Okinawa police refer charges against US soldier, civilian accused of robbing $65,000 from currency exchange
CAMP FOSTER, Okinawa — Japanese police have identified two people suspected of robbing nearly $65,000 from a currency exchange shop at knifepoint earlier this month as the case now heads to prosecutors.
Okinawa police referred charges Tuesday against Army Pvt. Demetrius Moton Jr., 21, and Hassan Smith, 34, to the Naha District Public Prosecutor’s Office, a police spokesman said Wednesday. Both men live and work at Kadena Air Base. Smith is a civilian employee.
Police hope prosecutors accept their recommendations to charge the men with robbery and invasion of a building.
“We gathered enough evidence to believe that those two suspects committed the crime,” the spokesman said. “It is now up to the prosecutor’s office to decide to indict or not.” Some government officials in Japan customarily speak to the media on condition of anonymity.
The referrals are the culmination of a joint U.S.-Japanese effort to apprehend those responsible for the May 12 robbery, the spokesman said. Both men remain in U.S. military custody.
According to police, two mask-wearing perpetrators entered the currency exchange shop, not far from Camp Foster’s front gate, at about 4 p.m. One or both went inside the counter area of the shop and one or both brandished a knife, threatening an employee and demanding money.
The pair then ran out with $64,700 in Japanese and U.S. currency, police have said. No one was injured.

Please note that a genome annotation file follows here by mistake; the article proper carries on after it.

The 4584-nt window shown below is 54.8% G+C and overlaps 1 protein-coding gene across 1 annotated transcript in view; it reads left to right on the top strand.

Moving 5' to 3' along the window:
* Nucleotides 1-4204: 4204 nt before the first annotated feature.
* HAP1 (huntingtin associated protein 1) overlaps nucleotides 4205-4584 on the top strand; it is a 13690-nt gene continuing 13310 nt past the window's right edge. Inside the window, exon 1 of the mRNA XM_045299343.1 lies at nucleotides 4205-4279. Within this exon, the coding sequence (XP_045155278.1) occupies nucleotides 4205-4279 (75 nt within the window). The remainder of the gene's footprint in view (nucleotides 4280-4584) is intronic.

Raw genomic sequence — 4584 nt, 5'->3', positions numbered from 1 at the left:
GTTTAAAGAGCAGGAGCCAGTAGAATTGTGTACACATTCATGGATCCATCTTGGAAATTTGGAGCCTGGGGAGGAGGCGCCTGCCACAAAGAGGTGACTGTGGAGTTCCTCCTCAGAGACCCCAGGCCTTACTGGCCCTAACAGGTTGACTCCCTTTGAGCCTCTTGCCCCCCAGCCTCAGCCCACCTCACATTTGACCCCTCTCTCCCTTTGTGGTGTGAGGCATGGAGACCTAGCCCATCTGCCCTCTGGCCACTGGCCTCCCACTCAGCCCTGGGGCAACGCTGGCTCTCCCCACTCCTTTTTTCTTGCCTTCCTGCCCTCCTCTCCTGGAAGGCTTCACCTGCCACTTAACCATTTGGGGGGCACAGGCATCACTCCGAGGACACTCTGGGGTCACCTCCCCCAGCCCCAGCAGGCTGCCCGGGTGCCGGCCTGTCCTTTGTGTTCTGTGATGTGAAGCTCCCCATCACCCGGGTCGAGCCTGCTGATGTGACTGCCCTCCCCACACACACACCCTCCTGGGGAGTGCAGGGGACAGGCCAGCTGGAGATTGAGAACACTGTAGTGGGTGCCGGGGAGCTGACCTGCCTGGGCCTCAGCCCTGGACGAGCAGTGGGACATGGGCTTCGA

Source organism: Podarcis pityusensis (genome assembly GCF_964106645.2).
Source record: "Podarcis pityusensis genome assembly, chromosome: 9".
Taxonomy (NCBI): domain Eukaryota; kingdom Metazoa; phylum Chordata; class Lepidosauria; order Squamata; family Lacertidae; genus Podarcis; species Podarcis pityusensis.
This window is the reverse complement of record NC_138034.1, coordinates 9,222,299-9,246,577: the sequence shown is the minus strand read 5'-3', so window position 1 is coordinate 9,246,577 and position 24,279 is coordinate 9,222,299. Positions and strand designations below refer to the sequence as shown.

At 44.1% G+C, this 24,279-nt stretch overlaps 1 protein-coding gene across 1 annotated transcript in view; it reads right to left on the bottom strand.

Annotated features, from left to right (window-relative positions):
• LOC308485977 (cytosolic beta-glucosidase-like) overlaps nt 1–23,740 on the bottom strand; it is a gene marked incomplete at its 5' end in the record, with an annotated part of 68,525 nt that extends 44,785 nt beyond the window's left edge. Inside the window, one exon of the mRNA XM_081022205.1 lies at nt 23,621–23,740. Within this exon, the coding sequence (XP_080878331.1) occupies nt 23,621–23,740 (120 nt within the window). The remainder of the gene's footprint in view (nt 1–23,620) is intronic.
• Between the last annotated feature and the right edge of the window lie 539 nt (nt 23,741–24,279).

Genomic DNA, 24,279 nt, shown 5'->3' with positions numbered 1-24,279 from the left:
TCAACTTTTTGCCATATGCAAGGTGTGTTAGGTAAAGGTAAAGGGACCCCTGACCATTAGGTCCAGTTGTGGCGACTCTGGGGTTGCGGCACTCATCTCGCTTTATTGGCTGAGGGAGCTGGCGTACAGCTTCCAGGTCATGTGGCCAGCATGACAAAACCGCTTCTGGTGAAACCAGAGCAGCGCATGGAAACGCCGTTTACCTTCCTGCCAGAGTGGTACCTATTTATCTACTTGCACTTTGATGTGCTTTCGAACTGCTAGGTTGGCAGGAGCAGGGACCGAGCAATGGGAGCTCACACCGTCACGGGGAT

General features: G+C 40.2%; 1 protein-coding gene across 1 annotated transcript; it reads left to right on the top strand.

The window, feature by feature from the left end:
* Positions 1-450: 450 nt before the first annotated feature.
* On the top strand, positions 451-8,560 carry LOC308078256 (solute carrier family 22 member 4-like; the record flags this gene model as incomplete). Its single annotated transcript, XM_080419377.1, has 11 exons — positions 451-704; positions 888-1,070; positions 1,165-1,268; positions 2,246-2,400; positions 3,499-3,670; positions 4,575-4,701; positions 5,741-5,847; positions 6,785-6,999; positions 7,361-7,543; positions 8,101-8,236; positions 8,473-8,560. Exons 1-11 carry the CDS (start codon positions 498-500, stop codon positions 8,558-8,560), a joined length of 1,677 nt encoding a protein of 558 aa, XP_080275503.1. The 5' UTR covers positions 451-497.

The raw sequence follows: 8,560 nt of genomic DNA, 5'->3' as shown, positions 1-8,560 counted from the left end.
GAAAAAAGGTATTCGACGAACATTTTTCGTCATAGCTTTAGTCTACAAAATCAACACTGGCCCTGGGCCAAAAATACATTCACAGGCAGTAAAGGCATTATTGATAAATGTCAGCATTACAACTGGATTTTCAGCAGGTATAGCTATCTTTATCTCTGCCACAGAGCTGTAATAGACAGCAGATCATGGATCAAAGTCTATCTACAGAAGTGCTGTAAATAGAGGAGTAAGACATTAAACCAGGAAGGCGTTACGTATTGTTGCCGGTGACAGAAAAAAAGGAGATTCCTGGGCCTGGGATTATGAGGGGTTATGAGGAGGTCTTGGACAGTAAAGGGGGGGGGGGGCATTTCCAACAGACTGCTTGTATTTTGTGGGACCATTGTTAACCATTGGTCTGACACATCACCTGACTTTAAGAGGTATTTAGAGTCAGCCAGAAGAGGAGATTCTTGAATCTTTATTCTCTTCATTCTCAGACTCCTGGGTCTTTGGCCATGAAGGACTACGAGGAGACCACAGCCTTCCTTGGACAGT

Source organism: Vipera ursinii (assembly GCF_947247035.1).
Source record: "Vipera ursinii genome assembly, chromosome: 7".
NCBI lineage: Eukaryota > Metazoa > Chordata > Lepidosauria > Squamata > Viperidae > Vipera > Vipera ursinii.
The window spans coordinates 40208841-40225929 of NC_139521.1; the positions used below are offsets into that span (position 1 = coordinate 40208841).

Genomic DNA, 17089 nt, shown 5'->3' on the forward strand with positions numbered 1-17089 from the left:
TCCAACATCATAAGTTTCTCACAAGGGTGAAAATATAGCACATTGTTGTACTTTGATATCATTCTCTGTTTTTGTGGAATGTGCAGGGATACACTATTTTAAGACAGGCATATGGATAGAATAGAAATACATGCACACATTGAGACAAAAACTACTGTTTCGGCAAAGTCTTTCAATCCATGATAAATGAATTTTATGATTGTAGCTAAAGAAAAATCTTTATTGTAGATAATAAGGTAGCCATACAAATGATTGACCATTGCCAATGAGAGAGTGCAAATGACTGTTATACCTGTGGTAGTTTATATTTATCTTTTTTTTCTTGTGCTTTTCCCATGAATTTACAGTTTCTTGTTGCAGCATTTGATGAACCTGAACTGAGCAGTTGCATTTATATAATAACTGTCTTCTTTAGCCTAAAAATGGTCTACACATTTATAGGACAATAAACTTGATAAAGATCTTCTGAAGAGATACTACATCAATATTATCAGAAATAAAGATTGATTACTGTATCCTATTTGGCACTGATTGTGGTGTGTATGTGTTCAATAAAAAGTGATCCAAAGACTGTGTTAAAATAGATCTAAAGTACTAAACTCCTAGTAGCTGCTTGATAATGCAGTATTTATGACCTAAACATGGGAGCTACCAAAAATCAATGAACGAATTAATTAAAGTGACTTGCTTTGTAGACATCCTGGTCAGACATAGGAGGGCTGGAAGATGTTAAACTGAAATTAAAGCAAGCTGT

U.S. service members or American base employees were immediately suspected because both men reportedly spoke English and the shop is located near a U.S. military instalaltion, police have said.
On May 15, local media photographed a uniformed soldier being escorted into the police station by military police. The 18th Wing at Kadena issued a statement saying a soldier and a civilian employee of the base were suspects.
A spokesman from the Naha District Public Prosecutor’s Office said Wednesday that it was just starting its investigation into the charges.
“We cannot comment on when these two suspects will be indicted or not,” the spokesman said.
The spokesman declined to say whether they would request custody from the U.S. military.
A conviction of robbery with threat or assault carries between five to 20 years imprisonment under Japanese criminal law, according to the Ministry of Internal Affairs and Communications.
Officials from the 18th Wing referred all questions about the men and the case Wednesday to Okinawa Police.
“The U.S. military has been cooperating with Okinawa police since the start of this investigation and will continue to cooperate as long as local police request our assistance,” 18th Wing officials said in an email to Stars and Stripes on Wednesday. “We take these matters very seriously and will ensure members are held accountable if they are found to be involved in criminal activities.”